When examining the ingredient list of numerous natural skincare products available in today’s market, one ingredient frequently catches the eye: Parfum (fragrance)⋆⋆.
At the end of the list of ingredients, you will often see something like this: ⋆⋆ indicates the presence of natural fragrances extracted from plants.
As someone who values a thorough understanding of the products I apply to my skin, I have developed a keen interest in uncovering the distinctions between essential oils and fragrances sourced from essential oils. Consequently, I strive to obtain the complete ingredient list to satisfy my curiosity.
Let’s begin by examining the disparity between utilizing pure essential oils and natural fragrances in cosmetics.
What are Essential Oils?
Essential oils are natural organic substances that are produced in various glands and sacs within aromatic plants. They are widely regarded as the life force of plants, encompassing a complex blend of chemicals that work synergistically with one another.
The primary chemicals present include terpenes, alcohols, ketones, phenols, aldehydes, acids, esters, oxides, and lactones. On average, essential oils contain over 50-100 chemical components, showcasing their rich and diverse nature.
Notably, certain essential oils exhibit adaptogenic properties, meaning they have the innate ability to naturally adapt and address specific needs or conditions. These oils possess the remarkable capacity to bring about alterations and restore balance, rendering them complete, pure, and truly healing. A notable example of an adaptogenic oil is geranium, which is known for its skill in harmonizing the sebaceous glands of the skin. Consequently, geranium oil proves useful for both oily and dry skin types.
Despite being called “oil,” essential oils are not actually oils and should not be confused with fixed or carrier oils.
What is the Fragrance used in “Natural Cosmetics”
Most natural perfumes used in natural cosmetics are made from individual aldehydes extracted from plants. Aldehydes are organic compounds responsible for the aromatic profiles of trees, plants, herbs, fruits, and vegetables.
These compounds evolved as a means for plants to safeguard themselves or attract specific animals.
For example, lemongrass contains the aldehyde citronellal (distinct from citronella), which is widely utilized as a mosquito repellent.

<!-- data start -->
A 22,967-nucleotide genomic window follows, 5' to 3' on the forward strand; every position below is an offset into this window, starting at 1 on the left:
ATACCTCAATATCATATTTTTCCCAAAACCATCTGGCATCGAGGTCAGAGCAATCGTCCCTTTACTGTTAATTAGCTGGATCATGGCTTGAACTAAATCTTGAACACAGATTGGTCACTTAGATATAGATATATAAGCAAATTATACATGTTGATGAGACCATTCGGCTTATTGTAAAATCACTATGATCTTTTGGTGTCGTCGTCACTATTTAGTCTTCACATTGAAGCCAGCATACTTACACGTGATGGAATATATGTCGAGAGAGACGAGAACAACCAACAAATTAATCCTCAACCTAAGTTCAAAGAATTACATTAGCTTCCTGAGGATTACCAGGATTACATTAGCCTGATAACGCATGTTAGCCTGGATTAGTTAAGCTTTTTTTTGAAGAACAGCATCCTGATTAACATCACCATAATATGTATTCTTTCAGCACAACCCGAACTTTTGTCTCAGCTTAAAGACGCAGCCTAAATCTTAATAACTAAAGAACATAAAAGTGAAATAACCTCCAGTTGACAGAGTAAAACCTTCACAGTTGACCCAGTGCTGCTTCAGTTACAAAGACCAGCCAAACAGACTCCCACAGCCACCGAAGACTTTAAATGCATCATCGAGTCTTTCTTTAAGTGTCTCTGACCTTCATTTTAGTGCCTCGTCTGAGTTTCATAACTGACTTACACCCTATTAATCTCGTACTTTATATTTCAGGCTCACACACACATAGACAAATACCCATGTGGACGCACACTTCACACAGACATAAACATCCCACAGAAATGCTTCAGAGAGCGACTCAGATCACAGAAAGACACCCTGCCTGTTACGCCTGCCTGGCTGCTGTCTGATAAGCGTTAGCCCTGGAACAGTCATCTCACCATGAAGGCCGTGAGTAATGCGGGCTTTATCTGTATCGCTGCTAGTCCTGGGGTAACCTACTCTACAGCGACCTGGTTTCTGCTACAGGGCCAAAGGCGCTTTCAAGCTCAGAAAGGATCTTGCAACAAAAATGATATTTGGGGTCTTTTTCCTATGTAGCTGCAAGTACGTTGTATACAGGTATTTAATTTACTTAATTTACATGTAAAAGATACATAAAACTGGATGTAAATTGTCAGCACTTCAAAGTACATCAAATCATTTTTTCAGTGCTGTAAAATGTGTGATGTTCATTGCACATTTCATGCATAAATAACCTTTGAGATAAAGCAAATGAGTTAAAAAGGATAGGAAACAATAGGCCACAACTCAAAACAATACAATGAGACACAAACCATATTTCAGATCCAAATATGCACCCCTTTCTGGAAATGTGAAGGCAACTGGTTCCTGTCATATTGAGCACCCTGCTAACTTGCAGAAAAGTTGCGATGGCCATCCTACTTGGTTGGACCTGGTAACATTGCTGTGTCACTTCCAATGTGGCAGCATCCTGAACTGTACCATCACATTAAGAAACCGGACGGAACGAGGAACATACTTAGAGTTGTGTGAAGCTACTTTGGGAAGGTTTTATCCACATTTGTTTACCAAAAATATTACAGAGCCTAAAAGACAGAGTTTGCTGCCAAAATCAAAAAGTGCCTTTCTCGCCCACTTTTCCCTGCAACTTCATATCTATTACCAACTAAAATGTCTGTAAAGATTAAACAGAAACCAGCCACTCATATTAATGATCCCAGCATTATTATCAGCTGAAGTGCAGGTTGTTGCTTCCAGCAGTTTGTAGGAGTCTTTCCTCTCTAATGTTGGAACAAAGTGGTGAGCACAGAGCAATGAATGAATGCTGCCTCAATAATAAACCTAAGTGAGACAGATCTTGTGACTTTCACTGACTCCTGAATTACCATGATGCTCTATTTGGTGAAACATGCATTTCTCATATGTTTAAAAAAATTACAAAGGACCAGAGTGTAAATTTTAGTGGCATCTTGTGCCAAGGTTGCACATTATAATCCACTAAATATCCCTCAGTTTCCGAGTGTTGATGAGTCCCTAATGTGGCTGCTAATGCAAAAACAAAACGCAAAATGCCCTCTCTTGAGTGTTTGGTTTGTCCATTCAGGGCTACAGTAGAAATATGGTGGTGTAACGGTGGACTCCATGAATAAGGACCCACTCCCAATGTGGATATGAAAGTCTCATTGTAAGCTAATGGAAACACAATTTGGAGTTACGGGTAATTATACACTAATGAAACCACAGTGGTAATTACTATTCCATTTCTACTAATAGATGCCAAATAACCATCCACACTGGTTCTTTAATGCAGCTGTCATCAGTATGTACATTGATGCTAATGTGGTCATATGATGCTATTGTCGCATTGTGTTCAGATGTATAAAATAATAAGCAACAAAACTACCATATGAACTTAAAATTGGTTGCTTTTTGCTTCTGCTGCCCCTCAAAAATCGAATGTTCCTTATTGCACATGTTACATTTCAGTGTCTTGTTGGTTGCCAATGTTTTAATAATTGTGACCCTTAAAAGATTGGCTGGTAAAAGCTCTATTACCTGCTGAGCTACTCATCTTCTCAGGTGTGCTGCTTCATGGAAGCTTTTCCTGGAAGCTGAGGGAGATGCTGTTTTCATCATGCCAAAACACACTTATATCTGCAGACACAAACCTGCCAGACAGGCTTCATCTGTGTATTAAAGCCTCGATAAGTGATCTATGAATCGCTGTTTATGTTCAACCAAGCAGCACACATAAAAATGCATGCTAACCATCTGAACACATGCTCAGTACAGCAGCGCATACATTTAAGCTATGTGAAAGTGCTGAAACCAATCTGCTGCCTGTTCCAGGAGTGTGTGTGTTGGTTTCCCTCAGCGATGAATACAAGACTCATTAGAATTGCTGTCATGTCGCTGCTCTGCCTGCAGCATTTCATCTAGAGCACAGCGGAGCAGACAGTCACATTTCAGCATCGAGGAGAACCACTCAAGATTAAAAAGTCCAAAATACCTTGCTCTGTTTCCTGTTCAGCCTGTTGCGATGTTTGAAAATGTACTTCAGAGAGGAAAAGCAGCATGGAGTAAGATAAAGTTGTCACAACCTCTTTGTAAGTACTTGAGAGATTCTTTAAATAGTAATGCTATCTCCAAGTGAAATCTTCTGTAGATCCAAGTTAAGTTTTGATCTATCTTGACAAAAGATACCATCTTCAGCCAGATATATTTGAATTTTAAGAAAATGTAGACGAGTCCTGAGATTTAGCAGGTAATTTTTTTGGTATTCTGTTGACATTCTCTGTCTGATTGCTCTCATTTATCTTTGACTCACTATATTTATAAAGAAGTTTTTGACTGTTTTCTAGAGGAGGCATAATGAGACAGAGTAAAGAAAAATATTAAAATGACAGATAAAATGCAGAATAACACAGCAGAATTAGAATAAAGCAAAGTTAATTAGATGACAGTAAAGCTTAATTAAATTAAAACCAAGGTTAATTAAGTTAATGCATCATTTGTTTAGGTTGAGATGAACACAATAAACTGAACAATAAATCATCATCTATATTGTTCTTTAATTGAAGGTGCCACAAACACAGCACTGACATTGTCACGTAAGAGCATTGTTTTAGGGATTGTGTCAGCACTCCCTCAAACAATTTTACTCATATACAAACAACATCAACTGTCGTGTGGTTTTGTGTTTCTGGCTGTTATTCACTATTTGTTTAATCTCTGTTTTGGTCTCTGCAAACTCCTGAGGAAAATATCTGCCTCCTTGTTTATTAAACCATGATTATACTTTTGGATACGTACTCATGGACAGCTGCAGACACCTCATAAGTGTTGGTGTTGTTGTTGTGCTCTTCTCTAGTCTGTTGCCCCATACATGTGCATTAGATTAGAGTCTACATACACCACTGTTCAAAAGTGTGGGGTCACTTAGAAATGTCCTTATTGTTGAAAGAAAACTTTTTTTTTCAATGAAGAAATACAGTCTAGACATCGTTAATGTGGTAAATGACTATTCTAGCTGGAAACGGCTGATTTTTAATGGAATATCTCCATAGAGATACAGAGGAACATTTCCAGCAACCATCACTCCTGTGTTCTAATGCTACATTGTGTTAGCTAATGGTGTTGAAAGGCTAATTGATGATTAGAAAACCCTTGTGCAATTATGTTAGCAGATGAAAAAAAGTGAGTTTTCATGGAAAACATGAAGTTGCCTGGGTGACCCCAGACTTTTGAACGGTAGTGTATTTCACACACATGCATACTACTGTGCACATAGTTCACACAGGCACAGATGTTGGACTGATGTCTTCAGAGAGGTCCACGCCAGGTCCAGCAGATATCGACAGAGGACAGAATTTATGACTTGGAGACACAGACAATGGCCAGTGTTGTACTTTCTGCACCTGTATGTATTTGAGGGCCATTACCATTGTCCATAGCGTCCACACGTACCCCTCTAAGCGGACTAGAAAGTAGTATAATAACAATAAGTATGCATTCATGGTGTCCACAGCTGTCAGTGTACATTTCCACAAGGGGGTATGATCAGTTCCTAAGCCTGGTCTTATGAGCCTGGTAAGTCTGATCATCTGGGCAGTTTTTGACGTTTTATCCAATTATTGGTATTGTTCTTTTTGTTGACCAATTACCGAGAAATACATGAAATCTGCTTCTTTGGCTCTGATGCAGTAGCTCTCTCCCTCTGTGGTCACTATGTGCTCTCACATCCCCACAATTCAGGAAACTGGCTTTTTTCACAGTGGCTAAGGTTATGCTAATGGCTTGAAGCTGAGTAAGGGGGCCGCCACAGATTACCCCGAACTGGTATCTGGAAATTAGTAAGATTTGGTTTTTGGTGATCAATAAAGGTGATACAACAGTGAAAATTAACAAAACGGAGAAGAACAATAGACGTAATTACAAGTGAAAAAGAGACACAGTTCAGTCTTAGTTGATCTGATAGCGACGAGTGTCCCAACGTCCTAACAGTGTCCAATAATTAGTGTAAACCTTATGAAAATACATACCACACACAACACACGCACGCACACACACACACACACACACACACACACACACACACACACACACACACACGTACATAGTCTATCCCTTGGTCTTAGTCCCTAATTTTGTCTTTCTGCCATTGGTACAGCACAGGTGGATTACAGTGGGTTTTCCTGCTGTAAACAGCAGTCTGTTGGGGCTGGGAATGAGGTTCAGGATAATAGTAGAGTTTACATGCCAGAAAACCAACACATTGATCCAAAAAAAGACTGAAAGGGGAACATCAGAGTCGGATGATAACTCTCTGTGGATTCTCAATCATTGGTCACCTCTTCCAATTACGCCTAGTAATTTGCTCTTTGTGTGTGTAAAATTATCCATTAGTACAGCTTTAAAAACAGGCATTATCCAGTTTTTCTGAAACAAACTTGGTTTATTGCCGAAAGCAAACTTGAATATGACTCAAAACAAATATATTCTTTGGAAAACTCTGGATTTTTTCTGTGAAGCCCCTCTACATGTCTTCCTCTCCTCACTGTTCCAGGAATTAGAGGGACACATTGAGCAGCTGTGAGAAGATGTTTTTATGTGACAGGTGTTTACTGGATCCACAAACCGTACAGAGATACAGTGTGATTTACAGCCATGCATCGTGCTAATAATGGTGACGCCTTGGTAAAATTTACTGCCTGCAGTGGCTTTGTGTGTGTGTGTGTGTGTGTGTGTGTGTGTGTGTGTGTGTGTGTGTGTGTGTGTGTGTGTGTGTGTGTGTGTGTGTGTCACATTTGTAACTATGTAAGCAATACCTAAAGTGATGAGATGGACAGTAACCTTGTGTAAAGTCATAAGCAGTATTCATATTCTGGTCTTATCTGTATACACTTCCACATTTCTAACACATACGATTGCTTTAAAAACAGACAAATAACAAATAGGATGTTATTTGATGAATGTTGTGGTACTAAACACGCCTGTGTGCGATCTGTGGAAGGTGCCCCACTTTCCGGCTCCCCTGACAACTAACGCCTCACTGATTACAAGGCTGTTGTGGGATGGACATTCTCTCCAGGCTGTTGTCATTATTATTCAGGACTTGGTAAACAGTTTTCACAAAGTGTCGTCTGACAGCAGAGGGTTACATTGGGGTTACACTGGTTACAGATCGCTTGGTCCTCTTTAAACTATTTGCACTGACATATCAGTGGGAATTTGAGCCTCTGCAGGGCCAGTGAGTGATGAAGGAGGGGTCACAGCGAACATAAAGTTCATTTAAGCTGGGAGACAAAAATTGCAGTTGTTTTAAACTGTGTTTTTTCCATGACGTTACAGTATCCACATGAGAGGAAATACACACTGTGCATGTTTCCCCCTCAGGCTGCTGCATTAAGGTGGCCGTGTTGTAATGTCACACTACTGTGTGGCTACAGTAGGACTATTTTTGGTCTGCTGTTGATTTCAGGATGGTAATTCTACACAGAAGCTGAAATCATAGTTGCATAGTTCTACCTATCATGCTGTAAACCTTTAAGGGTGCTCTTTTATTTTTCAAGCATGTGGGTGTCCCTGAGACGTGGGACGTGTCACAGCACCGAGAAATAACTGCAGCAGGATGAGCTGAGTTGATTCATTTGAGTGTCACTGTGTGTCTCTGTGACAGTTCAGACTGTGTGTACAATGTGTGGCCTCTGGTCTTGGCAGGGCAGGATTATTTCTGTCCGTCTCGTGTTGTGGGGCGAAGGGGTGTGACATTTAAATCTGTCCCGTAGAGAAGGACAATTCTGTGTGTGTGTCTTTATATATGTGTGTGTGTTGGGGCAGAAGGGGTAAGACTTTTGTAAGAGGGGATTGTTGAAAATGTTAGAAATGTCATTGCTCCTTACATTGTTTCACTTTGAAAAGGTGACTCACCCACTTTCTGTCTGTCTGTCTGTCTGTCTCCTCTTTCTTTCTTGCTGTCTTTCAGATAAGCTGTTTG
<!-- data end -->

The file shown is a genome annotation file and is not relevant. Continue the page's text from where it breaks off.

The extraction process used to create natural fragrances is significantly more intricate when compared to essential oils. While essential oils are distilled from the entire plant, fragrances necessitate the complete isolation of their desired components, separating them from all other substances and impurities.
What is the difference between using pure essential oils and fragrances in cosmetics?
As a teacher of Aromatherapy, I had the opportunity to study and educate others about the chemistry of essential oils.
This granted me a profound comprehension of their intricate chemical compositions and proper usage.
It was truly eye-opening to realize that attempting to artificially replicate an essential oil in a laboratory would be an exceedingly arduous task, as nature has already bestowed upon us every single cherished and appreciated chemical constituent. In fact some essential oils such as Jasmine, Rose and Vetiver are virtually impossible to reproduce in a laboratory.
Both Rene Gattefosse and Dr Jean Valnet (The Grandfathers of Aromatherapy) emphasized that the whole essential oil is necessary to maintain the integrity of healing and to heal wholly.
Although the parfum might smell good, your olfactory sense does not recognize them as healing agents, and you will experience none of the effects you might expect, since these substances have no life force like essential oils. They simply smell pleasant.
It is important to note that according to the FDA, the term “natural” refers to anything that occurs in nature or can be produced in a laboratory. This definition allows companies to label products as “pure” and “natural” even if they do not contain organic materials.
While acknowledging that natural perfume surpasses its harmful synthetic counterpart, I personally gravitate towards products that contain the addition of 100% pure essential oils. It brings me reassurance to see specific essential oils listed in the ingredients, such as “Pelargonium graveolens* (Geranium),” “Lavendula angustifolia* (Lavender),” and “Linalool* (Lavender),” as opposed to the vague term “Parfum (fragrance)⋆⋆.”